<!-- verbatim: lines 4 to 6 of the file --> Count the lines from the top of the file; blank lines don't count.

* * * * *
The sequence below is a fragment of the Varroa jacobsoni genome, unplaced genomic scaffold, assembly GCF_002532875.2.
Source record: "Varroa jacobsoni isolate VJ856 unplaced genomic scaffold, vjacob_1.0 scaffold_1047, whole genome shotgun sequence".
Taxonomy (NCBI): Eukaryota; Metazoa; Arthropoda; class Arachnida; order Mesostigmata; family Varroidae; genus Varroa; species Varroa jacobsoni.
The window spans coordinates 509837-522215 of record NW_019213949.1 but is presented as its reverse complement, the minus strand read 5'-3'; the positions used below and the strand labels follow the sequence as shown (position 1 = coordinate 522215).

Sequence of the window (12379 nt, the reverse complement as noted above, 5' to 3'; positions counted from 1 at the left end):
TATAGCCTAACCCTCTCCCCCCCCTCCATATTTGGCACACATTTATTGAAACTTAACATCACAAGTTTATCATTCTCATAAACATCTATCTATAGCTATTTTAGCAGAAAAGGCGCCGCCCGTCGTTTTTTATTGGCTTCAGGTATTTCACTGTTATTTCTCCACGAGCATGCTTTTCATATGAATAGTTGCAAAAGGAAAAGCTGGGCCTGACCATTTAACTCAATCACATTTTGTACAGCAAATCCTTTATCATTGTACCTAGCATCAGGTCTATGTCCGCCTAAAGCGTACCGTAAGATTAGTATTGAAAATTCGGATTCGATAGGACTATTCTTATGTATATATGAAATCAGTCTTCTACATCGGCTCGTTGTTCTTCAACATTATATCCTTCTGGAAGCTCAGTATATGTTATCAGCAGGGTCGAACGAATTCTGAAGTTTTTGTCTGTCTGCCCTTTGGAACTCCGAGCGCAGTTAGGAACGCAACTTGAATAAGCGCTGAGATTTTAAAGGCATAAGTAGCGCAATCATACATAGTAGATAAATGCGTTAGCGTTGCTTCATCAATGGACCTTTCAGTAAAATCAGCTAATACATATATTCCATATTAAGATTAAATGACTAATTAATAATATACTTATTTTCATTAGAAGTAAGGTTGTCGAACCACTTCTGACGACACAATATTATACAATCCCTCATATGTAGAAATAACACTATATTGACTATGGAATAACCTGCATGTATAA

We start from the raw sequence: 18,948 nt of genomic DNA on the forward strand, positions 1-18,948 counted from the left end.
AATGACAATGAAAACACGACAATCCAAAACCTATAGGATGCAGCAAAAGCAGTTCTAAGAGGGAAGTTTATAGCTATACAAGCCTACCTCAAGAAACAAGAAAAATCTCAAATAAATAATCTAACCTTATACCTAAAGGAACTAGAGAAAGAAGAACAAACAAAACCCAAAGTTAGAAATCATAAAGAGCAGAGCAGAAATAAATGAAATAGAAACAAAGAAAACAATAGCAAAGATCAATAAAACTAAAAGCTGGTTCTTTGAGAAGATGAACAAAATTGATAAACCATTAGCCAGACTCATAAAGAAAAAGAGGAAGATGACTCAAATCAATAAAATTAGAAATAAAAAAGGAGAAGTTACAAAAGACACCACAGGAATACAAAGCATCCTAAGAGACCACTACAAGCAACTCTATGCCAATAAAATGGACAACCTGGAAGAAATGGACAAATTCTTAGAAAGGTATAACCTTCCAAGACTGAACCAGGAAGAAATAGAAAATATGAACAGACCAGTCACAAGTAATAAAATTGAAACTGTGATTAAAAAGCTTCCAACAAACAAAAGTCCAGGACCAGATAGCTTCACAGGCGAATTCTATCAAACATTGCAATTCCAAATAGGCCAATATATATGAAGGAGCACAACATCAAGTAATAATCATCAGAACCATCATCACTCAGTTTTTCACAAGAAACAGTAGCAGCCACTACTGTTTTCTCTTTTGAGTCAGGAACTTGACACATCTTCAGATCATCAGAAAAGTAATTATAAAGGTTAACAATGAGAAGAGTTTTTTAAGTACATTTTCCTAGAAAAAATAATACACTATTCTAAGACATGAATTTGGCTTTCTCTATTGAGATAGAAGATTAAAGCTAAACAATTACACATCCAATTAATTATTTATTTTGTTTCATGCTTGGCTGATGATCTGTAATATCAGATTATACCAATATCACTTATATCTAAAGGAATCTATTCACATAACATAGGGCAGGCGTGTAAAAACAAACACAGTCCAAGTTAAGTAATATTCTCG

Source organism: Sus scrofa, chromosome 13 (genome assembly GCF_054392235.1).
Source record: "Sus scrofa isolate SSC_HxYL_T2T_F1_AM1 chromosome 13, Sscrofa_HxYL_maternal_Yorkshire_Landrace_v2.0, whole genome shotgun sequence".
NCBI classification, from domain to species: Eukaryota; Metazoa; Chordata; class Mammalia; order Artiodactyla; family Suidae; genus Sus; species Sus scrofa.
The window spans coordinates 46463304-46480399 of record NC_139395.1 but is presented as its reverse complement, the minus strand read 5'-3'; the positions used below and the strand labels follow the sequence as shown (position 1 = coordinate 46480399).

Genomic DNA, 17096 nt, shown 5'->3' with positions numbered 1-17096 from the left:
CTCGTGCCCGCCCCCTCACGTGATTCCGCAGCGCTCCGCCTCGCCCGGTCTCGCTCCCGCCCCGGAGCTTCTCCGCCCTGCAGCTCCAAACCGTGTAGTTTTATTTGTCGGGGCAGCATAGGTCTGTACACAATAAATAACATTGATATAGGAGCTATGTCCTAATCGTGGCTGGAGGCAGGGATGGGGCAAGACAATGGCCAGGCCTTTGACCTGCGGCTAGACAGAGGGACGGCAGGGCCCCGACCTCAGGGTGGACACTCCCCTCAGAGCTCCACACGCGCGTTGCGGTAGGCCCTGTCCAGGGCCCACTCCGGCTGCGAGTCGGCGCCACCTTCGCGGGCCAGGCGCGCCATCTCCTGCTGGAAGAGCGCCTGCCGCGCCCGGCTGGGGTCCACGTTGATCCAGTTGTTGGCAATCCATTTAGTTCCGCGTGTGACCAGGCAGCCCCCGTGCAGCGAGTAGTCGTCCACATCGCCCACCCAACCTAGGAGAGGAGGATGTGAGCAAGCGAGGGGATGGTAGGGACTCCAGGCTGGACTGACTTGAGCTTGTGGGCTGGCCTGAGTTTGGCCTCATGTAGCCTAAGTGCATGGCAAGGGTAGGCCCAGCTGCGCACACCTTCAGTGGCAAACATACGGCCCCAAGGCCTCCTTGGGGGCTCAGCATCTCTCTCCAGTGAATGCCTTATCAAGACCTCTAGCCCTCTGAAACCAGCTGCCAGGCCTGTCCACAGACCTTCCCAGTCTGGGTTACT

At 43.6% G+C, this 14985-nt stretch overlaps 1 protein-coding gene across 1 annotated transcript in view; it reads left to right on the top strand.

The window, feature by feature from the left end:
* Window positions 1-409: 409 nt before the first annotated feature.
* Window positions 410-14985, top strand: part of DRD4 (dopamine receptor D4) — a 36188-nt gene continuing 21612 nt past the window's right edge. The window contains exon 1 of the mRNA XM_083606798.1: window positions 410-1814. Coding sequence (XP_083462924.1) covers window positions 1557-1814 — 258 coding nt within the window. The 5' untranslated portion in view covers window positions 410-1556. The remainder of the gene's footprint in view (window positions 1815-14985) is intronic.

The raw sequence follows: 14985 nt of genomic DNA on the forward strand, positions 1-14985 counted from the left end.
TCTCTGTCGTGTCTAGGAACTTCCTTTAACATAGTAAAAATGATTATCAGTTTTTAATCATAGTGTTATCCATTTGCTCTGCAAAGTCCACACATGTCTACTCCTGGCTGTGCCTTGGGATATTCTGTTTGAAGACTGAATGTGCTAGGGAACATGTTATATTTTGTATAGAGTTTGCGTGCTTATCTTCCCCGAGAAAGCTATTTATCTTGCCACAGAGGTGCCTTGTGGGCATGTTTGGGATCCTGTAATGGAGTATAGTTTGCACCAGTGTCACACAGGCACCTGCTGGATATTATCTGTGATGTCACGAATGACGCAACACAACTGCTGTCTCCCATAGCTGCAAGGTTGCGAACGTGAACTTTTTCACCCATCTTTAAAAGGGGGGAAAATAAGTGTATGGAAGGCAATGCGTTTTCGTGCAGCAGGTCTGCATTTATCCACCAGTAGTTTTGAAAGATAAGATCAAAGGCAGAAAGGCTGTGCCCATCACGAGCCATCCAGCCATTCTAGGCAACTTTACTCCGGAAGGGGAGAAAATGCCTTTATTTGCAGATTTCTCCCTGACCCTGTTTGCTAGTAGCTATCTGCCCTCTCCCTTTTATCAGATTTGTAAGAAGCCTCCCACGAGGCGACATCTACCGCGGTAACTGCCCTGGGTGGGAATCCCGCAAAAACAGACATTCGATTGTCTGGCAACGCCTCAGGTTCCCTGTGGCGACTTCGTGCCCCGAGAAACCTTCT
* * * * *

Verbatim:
The window spans coordinates 509837-522215 of record NW_019213949.1 but is presented as its reverse complement, the minus strand read 5'-3'; the positions used below and the strand labels follow the sequence as shown (position 1 = coordinate 522215).

Sequence of the window (12379 nt, the reverse complement as noted above, 5' to 3'; positions counted from 1 at the left end):
TATAGCCTAACCCTCTCCCCCCCCTCCATATTTGGCACACATTTATTGAAACTTAACATCACAAGTTTATCATTCTCATAAACATCTATCTATAGCTATTTTAGCAGAAAAGGCGCCGCCCGTCGTTTTTTATTGGCTTCAGGTATTTCACTGTTATTTCTCCACGAGCATGCTTTTCATATGAATAGTTGCAAAAGGAAAAGCTGGGCCTGACCATTTAACTCAATCACATTTTGTACAGCAAATCCTTTATCATTGTACCTAGCATCAGGTCTATGTCCGCCTAAAGCGTACCGTAAGATTAGTATTGAAAATTCGGATTCGATAGGACTATTCTTATGTATATATGAAATCAGTCTTCTACATCGGCTCGTTGTTCTTCAACATTATATCCTTCTGGAAGCTCAGTATATGTTATCAGCAGGGTCGAACGAATTCTGAAGTTTTTGTCTGTCTGCCCTTTGGAACTCCGAGCGCAGTTAGGAACGCAACTTGAATAAGCGCTGAGATTTTAAAGGCATAAGTAGCGCAATCATACATAGTAGATAAATGCGTTAGCGTTGCTTCATCAATGGACCTTTCAGTAAAATCAGCTAATACATATATTCCATATTAAGATTAAATGACTAATTAATAATATACTTATTTTCATTAGAAGTAAGGTTGTCGAACCACTTCTGACGACACAATATTATACAATCCCTCATATGTAGAAATAACACTATATTGACTATGGAATAACCTGCATGTATAA